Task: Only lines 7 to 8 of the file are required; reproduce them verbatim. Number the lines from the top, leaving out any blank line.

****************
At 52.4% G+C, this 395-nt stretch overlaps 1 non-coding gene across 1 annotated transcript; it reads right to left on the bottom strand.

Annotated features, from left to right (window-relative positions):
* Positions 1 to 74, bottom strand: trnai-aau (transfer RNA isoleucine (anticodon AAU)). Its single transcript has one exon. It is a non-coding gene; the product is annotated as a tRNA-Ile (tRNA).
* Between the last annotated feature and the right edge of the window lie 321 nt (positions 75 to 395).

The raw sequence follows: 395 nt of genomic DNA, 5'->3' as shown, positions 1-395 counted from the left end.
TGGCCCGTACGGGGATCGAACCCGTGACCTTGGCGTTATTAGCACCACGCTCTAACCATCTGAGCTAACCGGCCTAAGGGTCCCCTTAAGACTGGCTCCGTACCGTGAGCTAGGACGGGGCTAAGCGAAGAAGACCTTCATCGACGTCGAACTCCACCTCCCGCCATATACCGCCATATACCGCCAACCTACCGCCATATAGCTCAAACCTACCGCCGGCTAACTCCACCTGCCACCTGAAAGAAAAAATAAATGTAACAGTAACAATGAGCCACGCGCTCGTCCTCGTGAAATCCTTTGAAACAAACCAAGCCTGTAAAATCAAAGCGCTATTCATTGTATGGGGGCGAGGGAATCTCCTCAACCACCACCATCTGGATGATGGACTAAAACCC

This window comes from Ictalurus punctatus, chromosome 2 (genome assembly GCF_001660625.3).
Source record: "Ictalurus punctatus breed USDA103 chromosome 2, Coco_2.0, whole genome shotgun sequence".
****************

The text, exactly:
This window comes from Ictalurus punctatus, chromosome 2 (genome assembly GCF_001660625.3).
Source record: "Ictalurus punctatus breed USDA103 chromosome 2, Coco_2.0, whole genome shotgun sequence".